April 1, 2011
In general, I think that artists' head shots should reflect what the artist looks like now. But performers make money at least in part by their looks and getting head shots done is an expensive business. So it's no surprise that there's often a great discrepancy between the photograph that a performer chooses to include with his or her publicity materials and what they actually look like on stage.
The photo in the press packet that accompanies Geezer, Geoff Hoyle's new solo show at The Marsh in San Francisco, doesn't shy away from this discrepancy: It shows the artist, who's 64 years old, as he was at least 20 years ago. In the photograph, there are a few wrinkles on Hoyle's face and his hair is beginning to thin. But it's definitely a much more youthful looking artist than the one that stands before us today on stage. The wrinkles are much deeper and the receding hairline reaches way back on his skull.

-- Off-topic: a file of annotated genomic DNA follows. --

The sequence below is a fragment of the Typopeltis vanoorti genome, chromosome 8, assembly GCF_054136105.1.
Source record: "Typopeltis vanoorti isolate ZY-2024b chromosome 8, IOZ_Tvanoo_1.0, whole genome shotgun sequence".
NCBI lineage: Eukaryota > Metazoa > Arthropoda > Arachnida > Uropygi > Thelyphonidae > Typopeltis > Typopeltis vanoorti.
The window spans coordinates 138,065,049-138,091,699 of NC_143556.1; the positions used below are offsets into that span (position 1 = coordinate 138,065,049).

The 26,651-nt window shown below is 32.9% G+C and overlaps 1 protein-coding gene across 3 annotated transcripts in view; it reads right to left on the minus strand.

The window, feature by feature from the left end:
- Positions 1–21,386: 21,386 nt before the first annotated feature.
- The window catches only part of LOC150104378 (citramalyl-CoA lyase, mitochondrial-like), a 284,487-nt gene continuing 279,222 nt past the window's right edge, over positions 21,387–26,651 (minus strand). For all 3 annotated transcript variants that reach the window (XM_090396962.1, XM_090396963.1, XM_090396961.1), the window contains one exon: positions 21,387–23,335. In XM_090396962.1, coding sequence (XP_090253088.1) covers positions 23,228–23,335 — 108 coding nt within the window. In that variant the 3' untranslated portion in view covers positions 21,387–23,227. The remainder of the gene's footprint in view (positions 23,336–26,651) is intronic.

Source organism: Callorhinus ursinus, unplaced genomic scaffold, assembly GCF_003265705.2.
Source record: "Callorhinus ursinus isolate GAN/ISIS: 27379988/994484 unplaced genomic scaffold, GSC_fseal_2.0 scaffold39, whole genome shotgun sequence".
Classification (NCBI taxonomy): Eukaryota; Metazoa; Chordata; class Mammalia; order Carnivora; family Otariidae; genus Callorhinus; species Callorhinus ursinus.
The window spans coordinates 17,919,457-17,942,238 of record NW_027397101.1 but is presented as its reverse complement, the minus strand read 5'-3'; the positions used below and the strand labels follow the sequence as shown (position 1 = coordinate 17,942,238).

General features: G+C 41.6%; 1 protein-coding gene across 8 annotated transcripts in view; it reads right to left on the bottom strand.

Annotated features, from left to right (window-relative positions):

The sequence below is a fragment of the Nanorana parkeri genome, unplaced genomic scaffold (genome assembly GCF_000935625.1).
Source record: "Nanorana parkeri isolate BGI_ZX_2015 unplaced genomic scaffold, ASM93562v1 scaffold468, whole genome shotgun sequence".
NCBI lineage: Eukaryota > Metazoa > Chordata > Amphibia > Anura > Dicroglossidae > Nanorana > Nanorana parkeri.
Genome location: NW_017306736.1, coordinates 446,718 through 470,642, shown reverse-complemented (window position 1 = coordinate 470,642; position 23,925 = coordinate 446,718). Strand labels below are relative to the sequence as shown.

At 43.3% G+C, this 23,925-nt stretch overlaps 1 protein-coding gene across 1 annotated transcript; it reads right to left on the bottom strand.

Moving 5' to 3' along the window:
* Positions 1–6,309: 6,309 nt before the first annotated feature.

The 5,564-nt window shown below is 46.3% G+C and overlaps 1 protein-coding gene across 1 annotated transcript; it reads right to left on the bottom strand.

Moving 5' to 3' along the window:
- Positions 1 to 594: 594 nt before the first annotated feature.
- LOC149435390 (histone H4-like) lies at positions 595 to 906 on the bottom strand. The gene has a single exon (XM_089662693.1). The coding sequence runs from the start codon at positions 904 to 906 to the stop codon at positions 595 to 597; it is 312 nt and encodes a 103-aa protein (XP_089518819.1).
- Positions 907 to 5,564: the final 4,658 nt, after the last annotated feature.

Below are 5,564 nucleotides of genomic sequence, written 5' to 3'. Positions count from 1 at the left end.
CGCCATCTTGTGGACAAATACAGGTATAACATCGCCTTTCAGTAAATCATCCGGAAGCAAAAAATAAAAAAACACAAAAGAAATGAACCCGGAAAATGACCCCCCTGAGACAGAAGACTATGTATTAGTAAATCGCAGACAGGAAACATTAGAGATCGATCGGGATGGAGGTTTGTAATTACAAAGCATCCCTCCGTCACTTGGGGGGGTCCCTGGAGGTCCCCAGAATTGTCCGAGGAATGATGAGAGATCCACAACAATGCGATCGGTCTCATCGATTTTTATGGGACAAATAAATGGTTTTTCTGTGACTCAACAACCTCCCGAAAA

"This is what I USED to look like!!" the artist scrawled on a post-it note appended to the image.
It's the perfect visual metaphor for the show, which is all about the aging process. Shakespeare summed up Hoyle's feelings about this brief spell in time we call life when he wrote: "Out, out, brief candle! Life's but a walking shadow, a poor player, That struts and frets his hour upon the stage, And then is heard no more." The consummate performer takes this sentiment and runs as far with it as his creaking limbs, swelling prostate and popping varicose veins will allow him.
Hoyle has packed a lot of living into his 64 years and this mostly autobiographical production is full of vivid stories of a life richly lived.
The performer studied under the mime master Etienne Decroux and participated in the student riots in Paris in 1968. He spent time on a commune in the Ozarks and performed on Broadway in The Lion King.
The bittersweet thing about all of this is that it all goes by in a flash. By the end of the show, hunched up and wheezing with his lips puckered and his eyelids pressed together, Hoyle fast forwards about 20 years to paint a portrait of a comically wizened octogenarian.
At least this makes the present-day 64-year-old actor who stands before us -- a living head shot -- look lithe and young.